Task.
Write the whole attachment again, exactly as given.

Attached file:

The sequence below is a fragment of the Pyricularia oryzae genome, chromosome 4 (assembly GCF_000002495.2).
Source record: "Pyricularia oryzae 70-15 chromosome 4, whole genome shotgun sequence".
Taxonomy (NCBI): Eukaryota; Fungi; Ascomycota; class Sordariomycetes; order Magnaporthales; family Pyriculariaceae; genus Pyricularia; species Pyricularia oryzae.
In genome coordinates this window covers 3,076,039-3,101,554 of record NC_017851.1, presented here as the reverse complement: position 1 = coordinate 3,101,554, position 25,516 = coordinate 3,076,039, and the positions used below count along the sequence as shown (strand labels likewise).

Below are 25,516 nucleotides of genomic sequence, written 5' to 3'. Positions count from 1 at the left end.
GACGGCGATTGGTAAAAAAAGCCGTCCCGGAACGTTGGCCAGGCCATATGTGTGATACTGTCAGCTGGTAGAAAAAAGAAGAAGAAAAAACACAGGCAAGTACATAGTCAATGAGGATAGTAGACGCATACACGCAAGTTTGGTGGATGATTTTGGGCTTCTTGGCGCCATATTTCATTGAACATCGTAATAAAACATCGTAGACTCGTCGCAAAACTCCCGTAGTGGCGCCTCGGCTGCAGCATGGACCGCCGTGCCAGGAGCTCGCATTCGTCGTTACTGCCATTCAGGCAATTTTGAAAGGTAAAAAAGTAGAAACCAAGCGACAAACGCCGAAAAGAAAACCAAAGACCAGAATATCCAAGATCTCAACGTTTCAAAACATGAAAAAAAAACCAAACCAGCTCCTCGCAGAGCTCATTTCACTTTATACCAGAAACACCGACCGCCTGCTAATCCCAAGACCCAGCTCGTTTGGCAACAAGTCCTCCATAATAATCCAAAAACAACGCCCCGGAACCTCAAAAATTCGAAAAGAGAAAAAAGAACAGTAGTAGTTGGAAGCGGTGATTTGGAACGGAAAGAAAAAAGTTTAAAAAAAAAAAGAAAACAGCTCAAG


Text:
The sequence below is a fragment of the Pyricularia oryzae genome, chromosome 4 (assembly GCF_000002495.2).
Source record: "Pyricularia oryzae 70-15 chromosome 4, whole genome shotgun sequence".
Taxonomy (NCBI): Eukaryota; Fungi; Ascomycota; class Sordariomycetes; order Magnaporthales; family Pyriculariaceae; genus Pyricularia; species Pyricularia oryzae.
In genome coordinates this window covers 3,076,039-3,101,554 of record NC_017851.1, presented here as the reverse complement: position 1 = coordinate 3,101,554, position 25,516 = coordinate 3,076,039, and the positions used below count along the sequence as shown (strand labels likewise).

Below are 25,516 nucleotides of genomic sequence, written 5' to 3'. Positions count from 1 at the left end.
GACGGCGATTGGTAAAAAAAGCCGTCCCGGAACGTTGGCCAGGCCATATGTGTGATACTGTCAGCTGGTAGAAAAAAGAAGAAGAAAAAACACAGGCAAGTACATAGTCAATGAGGATAGTAGACGCATACACGCAAGTTTGGTGGATGATTTTGGGCTTCTTGGCGCCATATTTCATTGAACATCGTAATAAAACATCGTAGACTCGTCGCAAAACTCCCGTAGTGGCGCCTCGGCTGCAGCATGGACCGCCGTGCCAGGAGCTCGCATTCGTCGTTACTGCCATTCAGGCAATTTTGAAAGGTAAAAAAGTAGAAACCAAGCGACAAACGCCGAAAAGAAAACCAAAGACCAGAATATCCAAGATCTCAACGTTTCAAAACATGAAAAAAAAACCAAACCAGCTCCTCGCAGAGCTCATTTCACTTTATACCAGAAACACCGACCGCCTGCTAATCCCAAGACCCAGCTCGTTTGGCAACAAGTCCTCCATAATAATCCAAAAACAACGCCCCGGAACCTCAAAAATTCGAAAAGAGAAAAAAGAACAGTAGTAGTTGGAAGCGGTGATTTGGAACGGAAAGAAAAAAGTTTAAAAAAAAAAAGAAAACAGCTCAAG